The following information is from the book, The Streets of Hebburn - if you can help update or correct it, please let me know, thank you:
BONACCORD STREET: Bon Accord Street. Hebburn Quay. Bordered by the Ballast Hill: a landmark, begun in 1786 and created from years of discharged ships’ ballast. This hill was predated by the nearby Halfway Tree: See THE HALF WAY TREE.
One of the first streets built by Andrew Leslie for his workers, between 1861-71.
Bonaccord Street ran down the back of and was parallel with Ellison Street and led down to the new Hebburn Ferry (shown on a map in 1897) - the previous, older ferry landing (built 1850s by Leslie) was at the bottom (east side) of Ellison Street, so Leslie’s workers could go straight into the shipyard. Some of the ferries - in order of use - were named: Hebburn, Wallsend, Fairy Queen, Walker, Mid-Tyne No.1, Mid-Tyne No.2, Mid-Tyne No.3, Tyne Queen, Tyne Princess and Tyne Duchess.
The Bonaccord Street properties were uninhabited by 1911, and so far, research has shown that only the houses on the west side of Bonaccord Street, had the Bonaccord Street address. The Back Ellison Street houses, just happened to back onto Bonaccord Street, and evidence so far shows that Ellison Street was never named Bon Accord or Bonaccord Street.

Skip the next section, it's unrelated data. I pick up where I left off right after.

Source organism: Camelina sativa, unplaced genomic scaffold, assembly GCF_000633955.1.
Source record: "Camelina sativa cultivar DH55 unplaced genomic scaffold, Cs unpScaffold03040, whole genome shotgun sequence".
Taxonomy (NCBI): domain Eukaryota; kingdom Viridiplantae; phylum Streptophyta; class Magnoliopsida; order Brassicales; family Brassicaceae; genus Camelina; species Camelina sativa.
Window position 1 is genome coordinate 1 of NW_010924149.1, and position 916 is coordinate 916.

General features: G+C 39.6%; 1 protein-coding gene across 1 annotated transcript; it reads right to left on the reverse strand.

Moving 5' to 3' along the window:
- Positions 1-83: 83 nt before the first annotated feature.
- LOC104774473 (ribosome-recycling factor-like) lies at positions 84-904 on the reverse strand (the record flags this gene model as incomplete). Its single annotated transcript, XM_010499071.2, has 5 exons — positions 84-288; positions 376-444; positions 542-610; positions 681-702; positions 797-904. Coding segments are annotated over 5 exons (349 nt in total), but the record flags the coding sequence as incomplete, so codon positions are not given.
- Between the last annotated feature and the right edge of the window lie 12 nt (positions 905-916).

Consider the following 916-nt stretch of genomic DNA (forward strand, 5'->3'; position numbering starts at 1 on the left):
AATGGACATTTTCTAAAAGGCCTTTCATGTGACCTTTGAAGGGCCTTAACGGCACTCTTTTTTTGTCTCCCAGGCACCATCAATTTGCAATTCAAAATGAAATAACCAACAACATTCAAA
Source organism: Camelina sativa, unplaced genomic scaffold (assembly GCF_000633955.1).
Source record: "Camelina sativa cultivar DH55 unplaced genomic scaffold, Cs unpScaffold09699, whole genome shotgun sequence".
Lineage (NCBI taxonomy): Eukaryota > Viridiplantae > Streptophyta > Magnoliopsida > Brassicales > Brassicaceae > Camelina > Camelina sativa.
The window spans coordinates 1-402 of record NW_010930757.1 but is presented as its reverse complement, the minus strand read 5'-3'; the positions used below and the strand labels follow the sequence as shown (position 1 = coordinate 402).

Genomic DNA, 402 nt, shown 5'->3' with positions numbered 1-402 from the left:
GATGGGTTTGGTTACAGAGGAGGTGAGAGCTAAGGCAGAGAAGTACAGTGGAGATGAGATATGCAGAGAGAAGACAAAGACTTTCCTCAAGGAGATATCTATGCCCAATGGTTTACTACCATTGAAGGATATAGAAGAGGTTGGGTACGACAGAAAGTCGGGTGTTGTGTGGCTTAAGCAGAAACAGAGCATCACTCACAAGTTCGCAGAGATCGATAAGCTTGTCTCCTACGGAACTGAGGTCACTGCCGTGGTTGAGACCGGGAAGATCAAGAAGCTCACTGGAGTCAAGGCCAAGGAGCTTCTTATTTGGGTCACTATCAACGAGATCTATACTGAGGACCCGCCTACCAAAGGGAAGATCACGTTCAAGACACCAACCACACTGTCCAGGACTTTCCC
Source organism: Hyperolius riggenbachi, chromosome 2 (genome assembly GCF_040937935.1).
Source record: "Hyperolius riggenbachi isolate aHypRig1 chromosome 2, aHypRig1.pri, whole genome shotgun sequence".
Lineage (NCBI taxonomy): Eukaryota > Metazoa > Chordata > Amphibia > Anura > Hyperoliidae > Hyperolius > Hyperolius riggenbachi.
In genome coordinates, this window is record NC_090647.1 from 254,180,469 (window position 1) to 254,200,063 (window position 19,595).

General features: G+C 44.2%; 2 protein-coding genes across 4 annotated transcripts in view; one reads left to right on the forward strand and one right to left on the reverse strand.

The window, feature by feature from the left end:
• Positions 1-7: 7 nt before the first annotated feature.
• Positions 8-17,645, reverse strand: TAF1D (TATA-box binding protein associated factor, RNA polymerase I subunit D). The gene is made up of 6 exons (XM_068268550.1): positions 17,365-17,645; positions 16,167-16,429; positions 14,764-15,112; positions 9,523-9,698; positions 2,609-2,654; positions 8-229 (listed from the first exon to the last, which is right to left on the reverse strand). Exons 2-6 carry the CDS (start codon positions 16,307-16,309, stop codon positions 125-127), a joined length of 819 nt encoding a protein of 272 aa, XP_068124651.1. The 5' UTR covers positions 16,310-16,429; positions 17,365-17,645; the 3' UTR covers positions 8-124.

What remained of these uninhabited, Leslie's-built properties in Bonaccord Street, were used by the Hebburn Mid-Tyne Ferry company as the fitting shop, rope stores, etc. It seems likely that the ferry was the only reason that the Bonaccord Street name, survived as long as it did.
When the ferry service ceased (25 July 1986), all that remained of the old, uninhabited Bonaccord Street properties, were, burnt-out, solid-looking, brick-built premises, with no doors, but bits of broken windows, and fully intact tiled roofs and chimneys. By the 1990s, these properties - one known as the Old House - had out-lasted the ferry (on Bonaccord Street), and all of the Ellison Street, properties, which backed onto Bonaccord Street... even the canteen!